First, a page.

Is it the Agents Duty of Disclosure to notify a prospective buyer of any dark history associated with the property? NSW Licenced Conveyancer Rachel Godden, discusses any ramifications that may arise when you are the agent selling the property.
We have previously discussed the duty of disclosure for a seller of real property in both Qld and NSW under the relevant legislation. In both states, sellers are required to disclose any relevant matters which may affect the title to the property. The legislation in both states is quite specific in relation to what must be disclosed. Failure to comply with the legislation usually allows the buyers to terminate the Contract and can even lead to prosecutions against the sellers and/or their agents. However, this relates to the title of the property and does not cover disclosing some event or history of the property that might affect a buyer’s decision about whether to purchase the property.
What is the position with disclosing a previous dark history associated with the property? Are you obliged to disclose to a prospective purchaser the fact that a violent murder has occurred in the property or alternatively that there has been a suicide on the premises? Generally speaking, there is no legal requirement to disclose such information in the relevant property law legislation in either Qld or NSW.
However, real estate agents need to be aware that if they fail to disclose a “material fact” to a prospective purchaser which might mislead them into purchasing a property, a court could set aside the Contract and award damages in favour of the purchasers. Agents could also be prosecuted for breaching relevant consumer protection laws. There are various state and federal laws which could be relied upon by purchasers to substantiate claims of this nature and these will vary depending upon the circumstances and which state you are in. A good example of this was the Sef Gonzales case where the agents were fined $10,000.00 for failing to disclose a triple murder on the premises. The purchasers also had the contract rescinded.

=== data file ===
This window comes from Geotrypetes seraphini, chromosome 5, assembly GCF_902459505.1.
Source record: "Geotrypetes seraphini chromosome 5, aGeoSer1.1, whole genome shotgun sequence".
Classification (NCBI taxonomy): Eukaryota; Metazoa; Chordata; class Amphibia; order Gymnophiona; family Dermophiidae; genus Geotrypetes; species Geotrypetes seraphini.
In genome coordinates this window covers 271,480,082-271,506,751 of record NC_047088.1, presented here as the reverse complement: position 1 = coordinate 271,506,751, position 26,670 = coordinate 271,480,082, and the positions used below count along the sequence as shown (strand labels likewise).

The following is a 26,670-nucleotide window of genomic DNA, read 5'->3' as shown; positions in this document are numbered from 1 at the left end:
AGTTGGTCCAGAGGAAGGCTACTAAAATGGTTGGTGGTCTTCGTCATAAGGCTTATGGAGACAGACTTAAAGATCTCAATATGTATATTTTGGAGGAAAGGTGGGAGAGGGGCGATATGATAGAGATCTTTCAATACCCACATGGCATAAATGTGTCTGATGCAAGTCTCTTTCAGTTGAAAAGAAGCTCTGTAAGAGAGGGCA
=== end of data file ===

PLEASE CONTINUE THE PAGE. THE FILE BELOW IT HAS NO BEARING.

Agents need to be extremely careful when they know of some history associated with the property which might lead the purchasers to decide not to go ahead or the history affects the value of the property in a fundamental way. Perhaps the best policy in these circumstances is to disclose the issue to any prospective buyers. If you do not disclose the history, you risk the prospect of being prosecuted for this conduct and possibly being joined in court proceedings issued by the purchasers if they wish to overturn the Contract.
Agents should be aware that it is not just the violent history of a property which must be disclosed. The duty of disclosure relates to any issue which is false, misleading or deceptive. The current test is whether a “material fact” should have been disclosed to the buyers, which may have led them to not proceed. This applies equally to agents who remain silent about certain issues.
If you are unsure of any circumstances which you should be disclosing to prospective purchasers or are having problems with your vendors as to whether something should be disclosed, please contact contact our Property and Commercial Department Manager, Jess Kimpton on direct line 07 5506 8402, email firstname.lastname@example.org.
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